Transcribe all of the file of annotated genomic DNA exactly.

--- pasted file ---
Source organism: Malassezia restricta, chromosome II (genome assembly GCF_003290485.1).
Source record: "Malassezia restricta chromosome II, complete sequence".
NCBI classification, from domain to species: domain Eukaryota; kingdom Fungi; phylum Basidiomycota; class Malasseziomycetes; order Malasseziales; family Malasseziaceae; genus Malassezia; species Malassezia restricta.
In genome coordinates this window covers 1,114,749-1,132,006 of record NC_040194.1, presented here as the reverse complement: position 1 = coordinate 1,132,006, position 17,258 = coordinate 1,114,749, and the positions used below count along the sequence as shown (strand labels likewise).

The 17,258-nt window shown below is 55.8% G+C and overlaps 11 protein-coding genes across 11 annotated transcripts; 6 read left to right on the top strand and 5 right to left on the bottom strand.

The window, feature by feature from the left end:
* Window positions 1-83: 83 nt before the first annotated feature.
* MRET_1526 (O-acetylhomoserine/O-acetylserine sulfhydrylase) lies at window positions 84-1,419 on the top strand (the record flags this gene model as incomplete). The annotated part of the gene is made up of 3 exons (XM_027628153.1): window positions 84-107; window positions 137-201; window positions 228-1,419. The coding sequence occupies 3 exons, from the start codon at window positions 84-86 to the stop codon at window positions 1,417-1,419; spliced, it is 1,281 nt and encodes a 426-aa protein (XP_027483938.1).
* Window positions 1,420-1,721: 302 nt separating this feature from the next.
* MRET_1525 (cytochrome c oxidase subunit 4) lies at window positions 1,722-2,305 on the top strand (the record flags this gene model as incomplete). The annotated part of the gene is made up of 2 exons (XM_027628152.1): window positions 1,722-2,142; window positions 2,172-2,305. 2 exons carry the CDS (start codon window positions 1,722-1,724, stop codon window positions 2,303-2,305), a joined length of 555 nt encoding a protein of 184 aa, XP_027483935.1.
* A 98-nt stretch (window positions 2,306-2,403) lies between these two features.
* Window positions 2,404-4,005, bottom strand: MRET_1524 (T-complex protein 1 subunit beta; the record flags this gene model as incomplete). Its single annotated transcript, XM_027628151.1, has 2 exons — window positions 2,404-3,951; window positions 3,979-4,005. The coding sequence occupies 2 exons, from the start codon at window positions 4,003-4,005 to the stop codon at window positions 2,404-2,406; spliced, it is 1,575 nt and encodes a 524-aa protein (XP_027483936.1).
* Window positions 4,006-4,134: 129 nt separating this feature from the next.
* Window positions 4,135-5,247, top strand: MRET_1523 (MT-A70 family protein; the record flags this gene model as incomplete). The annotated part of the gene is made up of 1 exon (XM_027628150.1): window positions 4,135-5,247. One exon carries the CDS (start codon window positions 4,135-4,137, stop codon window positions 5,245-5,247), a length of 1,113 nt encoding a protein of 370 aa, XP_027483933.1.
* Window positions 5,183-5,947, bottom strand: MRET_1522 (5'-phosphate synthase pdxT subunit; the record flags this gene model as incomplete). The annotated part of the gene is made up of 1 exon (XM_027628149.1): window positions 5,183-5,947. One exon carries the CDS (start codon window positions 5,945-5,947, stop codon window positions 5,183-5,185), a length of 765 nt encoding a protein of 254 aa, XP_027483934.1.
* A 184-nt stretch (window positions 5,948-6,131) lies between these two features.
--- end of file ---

Source organism: Malassezia restricta, chromosome II (genome assembly GCF_003290485.1).
Source record: "Malassezia restricta chromosome II, complete sequence".
NCBI classification, from domain to species: domain Eukaryota; kingdom Fungi; phylum Basidiomycota; class Malasseziomycetes; order Malasseziales; family Malasseziaceae; genus Malassezia; species Malassezia restricta.
In genome coordinates this window covers 1,114,749-1,132,006 of record NC_040194.1, presented here as the reverse complement: position 1 = coordinate 1,132,006, position 17,258 = coordinate 1,114,749, and the positions used below count along the sequence as shown (strand labels likewise).

The 17,258-nt window shown below is 55.8% G+C and overlaps 11 protein-coding genes across 11 annotated transcripts; 6 read left to right on the top strand and 5 right to left on the bottom strand.

The window, feature by feature from the left end:
* Window positions 1-83: 83 nt before the first annotated feature.
* MRET_1526 (O-acetylhomoserine/O-acetylserine sulfhydrylase) lies at window positions 84-1,419 on the top strand (the record flags this gene model as incomplete). The annotated part of the gene is made up of 3 exons (XM_027628153.1): window positions 84-107; window positions 137-201; window positions 228-1,419. The coding sequence occupies 3 exons, from the start codon at window positions 84-86 to the stop codon at window positions 1,417-1,419; spliced, it is 1,281 nt and encodes a 426-aa protein (XP_027483938.1).
* Window positions 1,420-1,721: 302 nt separating this feature from the next.
* MRET_1525 (cytochrome c oxidase subunit 4) lies at window positions 1,722-2,305 on the top strand (the record flags this gene model as incomplete). The annotated part of the gene is made up of 2 exons (XM_027628152.1): window positions 1,722-2,142; window positions 2,172-2,305. 2 exons carry the CDS (start codon window positions 1,722-1,724, stop codon window positions 2,303-2,305), a joined length of 555 nt encoding a protein of 184 aa, XP_027483935.1.
* A 98-nt stretch (window positions 2,306-2,403) lies between these two features.
* Window positions 2,404-4,005, bottom strand: MRET_1524 (T-complex protein 1 subunit beta; the record flags this gene model as incomplete). Its single annotated transcript, XM_027628151.1, has 2 exons — window positions 2,404-3,951; window positions 3,979-4,005. The coding sequence occupies 2 exons, from the start codon at window positions 4,003-4,005 to the stop codon at window positions 2,404-2,406; spliced, it is 1,575 nt and encodes a 524-aa protein (XP_027483936.1).
* Window positions 4,006-4,134: 129 nt separating this feature from the next.
* Window positions 4,135-5,247, top strand: MRET_1523 (MT-A70 family protein; the record flags this gene model as incomplete). The annotated part of the gene is made up of 1 exon (XM_027628150.1): window positions 4,135-5,247. One exon carries the CDS (start codon window positions 4,135-4,137, stop codon window positions 5,245-5,247), a length of 1,113 nt encoding a protein of 370 aa, XP_027483933.1.
* Window positions 5,183-5,947, bottom strand: MRET_1522 (5'-phosphate synthase pdxT subunit; the record flags this gene model as incomplete). The annotated part of the gene is made up of 1 exon (XM_027628149.1): window positions 5,183-5,947. One exon carries the CDS (start codon window positions 5,945-5,947, stop codon window positions 5,183-5,185), a length of 765 nt encoding a protein of 254 aa, XP_027483934.1.
* A 184-nt stretch (window positions 5,948-6,131) lies between these two features.